He has made me dwell in darkness, like those long dead. –Lamentations 3:6
The room was cold with the hanging presence of death. Caranthir shoved himself to his feet and limped across the bloodstained marble, deliberately not looking at the gash in his thigh pumping out blood in ominous bursts.
"Tyelko?" He raised his voice. "Turco?"
His leg crumpled and he crawled the rest of the way to his elder brother, sprawled on the floor, grey eyes open to the ceiling. Blood gouted from the hole through his body, and fruitlessly, Caranthir pressed his hands over the wound as if he could hold the rushing blood in.
His brother didn't even lift his head, though his belly rose and fell with each shuddering breath, evidence of life. "I'm here," Caranthir said, "I'm here," and felt stupid, useless. Celegorm seemed to smile, barely, wearily.
"You're all right?"
His leg was soaked in blood from the middle of his thigh downward. He could feel it squelch in his boots and willed his head to remain steady. "I'm all right." Celegorm's right hand lifted slightly, fingers covered in blood and trembling.
"He's dead. He's dead, Moryo, I killed him." His brother's voice was strange, and his voice stuck bitter and sour in his throat. He glanced over his brother and looked at the crumpled corpse barely away from him, and didn't even know who it was.
'Good job," he said, and hated himself for saying it, and hated Celegorm for relaxing, as if that simple praise was worth his death. "You did well."
He nodded, barely, expression serious and almost childlike, solemn. "I did. And you're all right. That's good."
"I guess it is," Caranthir said, roughly, and used his free arm to pull his brother's head into his lap. The weight of his skull would hold the bleeding, at least for a little while. He should have left the arrow. It would have bled less. He would have lived longer if he'd left the damned thing in.
Celegorm's eyes were pleading as they found his, slowly. "I'm sorry."
"Nothing to be sorry for," Caranthir grunted, and tried not to think of all the times he'd been lonely and hurt and angry because he always ended up alone. He couldn't blame his brother now. Celegorm's throat moved as he swallowed, and there was a brief silence.
"Ireth," he said, distantly, "I miss Ireth. I'm sorry to her, too."
"Yeah," Caranthir agreed. "Me too." His brother's head seemed heavy on his leg, and he brushed some hair off Celegorm's forehead. His hand left a smear of blood on paling skin. His breaths were only gasps, for a few moments, eyes closing.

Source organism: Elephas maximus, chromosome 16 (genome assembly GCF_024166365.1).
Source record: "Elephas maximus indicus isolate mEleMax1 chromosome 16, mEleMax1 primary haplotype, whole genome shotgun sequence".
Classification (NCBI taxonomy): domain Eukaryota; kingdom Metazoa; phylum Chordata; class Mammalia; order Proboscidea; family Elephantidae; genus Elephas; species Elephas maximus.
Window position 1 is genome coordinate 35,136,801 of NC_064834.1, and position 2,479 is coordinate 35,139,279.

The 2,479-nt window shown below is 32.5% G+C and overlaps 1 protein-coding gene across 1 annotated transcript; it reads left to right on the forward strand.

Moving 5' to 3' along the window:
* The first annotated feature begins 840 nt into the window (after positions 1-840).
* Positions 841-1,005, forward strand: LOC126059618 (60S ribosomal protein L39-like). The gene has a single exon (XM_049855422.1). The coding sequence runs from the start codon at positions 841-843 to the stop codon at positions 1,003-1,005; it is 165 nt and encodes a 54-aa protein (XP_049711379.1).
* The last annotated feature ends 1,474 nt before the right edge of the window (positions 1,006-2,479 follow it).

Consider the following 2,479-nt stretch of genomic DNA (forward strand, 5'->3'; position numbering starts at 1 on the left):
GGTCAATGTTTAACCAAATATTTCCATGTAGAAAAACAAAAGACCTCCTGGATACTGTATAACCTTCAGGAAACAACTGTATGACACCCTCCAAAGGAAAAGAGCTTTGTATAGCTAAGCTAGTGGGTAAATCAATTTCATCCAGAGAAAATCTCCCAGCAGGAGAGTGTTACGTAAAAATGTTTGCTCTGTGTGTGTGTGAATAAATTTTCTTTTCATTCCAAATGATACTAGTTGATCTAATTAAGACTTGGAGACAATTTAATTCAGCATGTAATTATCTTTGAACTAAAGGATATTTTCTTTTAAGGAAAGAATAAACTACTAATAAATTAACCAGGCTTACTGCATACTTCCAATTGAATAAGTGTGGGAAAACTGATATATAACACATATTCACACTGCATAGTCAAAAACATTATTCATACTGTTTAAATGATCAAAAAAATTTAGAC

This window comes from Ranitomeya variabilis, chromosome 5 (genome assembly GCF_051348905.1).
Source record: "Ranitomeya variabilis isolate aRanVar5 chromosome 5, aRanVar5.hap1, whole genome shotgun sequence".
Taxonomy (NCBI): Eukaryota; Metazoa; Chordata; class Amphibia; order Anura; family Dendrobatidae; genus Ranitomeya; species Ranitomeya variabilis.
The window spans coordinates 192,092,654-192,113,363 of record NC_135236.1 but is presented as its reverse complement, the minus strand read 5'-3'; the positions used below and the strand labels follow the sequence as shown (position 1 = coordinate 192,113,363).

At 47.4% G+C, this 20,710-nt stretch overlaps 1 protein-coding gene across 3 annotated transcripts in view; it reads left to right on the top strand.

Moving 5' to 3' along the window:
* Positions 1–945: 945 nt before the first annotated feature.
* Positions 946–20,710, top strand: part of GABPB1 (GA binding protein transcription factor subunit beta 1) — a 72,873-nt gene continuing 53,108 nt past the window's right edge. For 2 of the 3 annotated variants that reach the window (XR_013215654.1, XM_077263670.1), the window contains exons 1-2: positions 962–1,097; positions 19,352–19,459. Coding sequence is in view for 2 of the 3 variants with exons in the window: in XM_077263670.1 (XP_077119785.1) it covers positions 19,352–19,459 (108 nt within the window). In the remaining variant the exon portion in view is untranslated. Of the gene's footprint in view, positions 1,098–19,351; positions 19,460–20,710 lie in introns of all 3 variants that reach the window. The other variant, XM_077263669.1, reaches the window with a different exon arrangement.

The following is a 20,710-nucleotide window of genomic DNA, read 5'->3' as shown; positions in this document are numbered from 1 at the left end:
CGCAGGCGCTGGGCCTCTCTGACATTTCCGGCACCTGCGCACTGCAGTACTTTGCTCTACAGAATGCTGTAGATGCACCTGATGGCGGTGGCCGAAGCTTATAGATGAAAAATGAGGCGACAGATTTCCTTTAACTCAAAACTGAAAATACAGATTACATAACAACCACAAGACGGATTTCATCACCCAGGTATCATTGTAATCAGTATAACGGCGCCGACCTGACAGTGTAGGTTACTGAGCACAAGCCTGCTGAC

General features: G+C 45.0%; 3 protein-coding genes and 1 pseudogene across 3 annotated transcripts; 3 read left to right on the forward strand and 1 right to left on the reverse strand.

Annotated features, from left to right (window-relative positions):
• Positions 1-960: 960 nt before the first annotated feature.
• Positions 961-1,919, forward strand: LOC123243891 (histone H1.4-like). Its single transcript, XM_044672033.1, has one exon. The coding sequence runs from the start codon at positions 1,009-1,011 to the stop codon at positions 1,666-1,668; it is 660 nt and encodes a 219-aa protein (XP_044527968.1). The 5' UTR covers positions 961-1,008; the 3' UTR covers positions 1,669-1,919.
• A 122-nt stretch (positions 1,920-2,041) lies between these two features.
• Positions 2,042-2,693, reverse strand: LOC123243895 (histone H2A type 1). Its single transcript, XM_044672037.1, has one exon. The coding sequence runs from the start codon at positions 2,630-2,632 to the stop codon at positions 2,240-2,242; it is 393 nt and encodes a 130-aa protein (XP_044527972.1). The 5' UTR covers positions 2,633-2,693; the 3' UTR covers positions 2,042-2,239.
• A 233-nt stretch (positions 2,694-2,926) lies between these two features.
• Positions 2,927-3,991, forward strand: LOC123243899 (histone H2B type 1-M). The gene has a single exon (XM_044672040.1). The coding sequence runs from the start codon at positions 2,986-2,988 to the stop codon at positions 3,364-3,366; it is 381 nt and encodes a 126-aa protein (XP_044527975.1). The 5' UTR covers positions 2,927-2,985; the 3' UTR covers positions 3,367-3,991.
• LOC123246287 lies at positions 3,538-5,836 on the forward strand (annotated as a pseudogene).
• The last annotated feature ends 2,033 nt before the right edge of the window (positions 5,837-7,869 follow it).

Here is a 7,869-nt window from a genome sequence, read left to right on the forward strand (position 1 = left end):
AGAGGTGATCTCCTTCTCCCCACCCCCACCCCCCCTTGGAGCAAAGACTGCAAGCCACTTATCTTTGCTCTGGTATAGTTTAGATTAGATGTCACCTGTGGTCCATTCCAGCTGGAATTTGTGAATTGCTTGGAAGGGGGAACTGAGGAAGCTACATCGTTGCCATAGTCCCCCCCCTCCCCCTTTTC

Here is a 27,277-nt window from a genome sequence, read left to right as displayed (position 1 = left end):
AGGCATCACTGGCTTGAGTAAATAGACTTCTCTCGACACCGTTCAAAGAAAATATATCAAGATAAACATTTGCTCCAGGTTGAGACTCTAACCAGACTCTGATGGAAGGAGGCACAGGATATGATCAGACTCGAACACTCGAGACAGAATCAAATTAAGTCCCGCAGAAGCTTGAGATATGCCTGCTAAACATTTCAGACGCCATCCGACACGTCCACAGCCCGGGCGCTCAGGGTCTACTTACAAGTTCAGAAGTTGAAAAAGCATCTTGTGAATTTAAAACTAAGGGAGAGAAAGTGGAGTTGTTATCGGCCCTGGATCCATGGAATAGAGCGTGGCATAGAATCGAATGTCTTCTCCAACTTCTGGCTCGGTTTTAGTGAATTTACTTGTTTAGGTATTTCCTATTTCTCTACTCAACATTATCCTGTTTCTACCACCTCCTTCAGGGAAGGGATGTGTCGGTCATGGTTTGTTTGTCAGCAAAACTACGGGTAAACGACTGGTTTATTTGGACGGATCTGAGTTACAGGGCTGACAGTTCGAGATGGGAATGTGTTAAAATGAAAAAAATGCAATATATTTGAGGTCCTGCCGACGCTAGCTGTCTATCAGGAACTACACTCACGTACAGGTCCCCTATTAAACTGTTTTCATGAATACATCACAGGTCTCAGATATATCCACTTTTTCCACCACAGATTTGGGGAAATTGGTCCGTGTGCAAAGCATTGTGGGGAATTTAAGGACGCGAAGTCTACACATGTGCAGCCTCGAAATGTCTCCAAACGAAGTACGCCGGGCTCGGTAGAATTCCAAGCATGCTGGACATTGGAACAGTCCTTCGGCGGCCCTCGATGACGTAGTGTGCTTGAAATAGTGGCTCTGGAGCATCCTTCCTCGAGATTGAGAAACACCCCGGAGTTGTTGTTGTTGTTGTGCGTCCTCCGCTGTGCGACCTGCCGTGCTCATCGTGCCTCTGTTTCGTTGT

Then they opened again, and Celegorm made a sound like a whimper. "Moryo, it's dark, it's so dark, don't let me…"
Oh, Eru. Damn you. Damn you and all this rotten world you have made. "It's not dark," he said, too rough to be soothing. "It's not dark. Look at me, Turco, look at me."
His brother's eyes were glassy, almost silver, staring at him blankly, full of every part of pain. He looked very young, His pulse staggered in his neck under clammy skin. "I see you," he whispered, "But you're the only one with any light."
Caranthir could feel death hovering closer, over his shoulder, reaching to claim both their lives, and hunched his back against it, forced a laugh. "Me? I'm the Dark, Tyelko. You know that."
"No," he said, barely audible, and whimpered softly. "It hurts, Moryo."
"I know," Caranthir said, shoving his own pain away.
His brother's eyes rolled. "Tell me," he said, and took a deep breath that seemed to hurt him, for he stopped.
"I'm here," he said again, for all that it meant.
"Tell me that it'll be all right." Celegorm's eyes were pleading again, wide, almost childlike, full of trust and love and the gathering shadows of death. "Tell me that it'll all be all right."
The tears broke then. His anger was like a tide, at everything, for doing this to them, to all of them; for reducing his warrior brother to a scared and broken thing. "Don't fear death," he said, hoarsely. "We have nothing to fear from that. We have nothing to fear."
"I am afraid," Celegorm whispered. "I'm afraid of the dark and the cold and the silence. I'm afraid of the after."
"No more pain," Caranthir said, and hoped it was true. "It can't be worse than here."
Celegorm didn't laugh. "Just tell me," he said, voice broken, aching, desperate. "Just tell me. Everything's all right now."
Caranthir gripped his brother's hand, then, squeezed his too cool palm. "It'll all be all right," he said, desperately. "I swear it. It'll all be all right."
His brother exhaled, and his eyes fell closed. "Yes. Everything will be all right now." He breathed in, slowly, and out, slowly. "If only it weren't so cold," he murmured. "I never liked the cold."
Celegorm's head slipped with a soft thunk to the marble floor, settling in a pool of his own blood.
The sounds of fighting were drawing closer. Caranthir shoved himself to his knees, levered himself to his feet with a bench. He held the wall, panting, dizzy and half empty of blood. Everything will be all right now.
Maybe someone, someday, would sing something of the last stand of Carnistir Moryofinwë, of how he fought until the last drop of blood fled his body.
Or else they would remember nothing.
He staggered, shoved himself upright, stood straight and tall for one last time. He lifted his sword and roared his defiance to the sky, and hoped that the Valar themselves shook to hear it.
"There is no peace," says my God, "For the wicked." –Isaiah 57: 21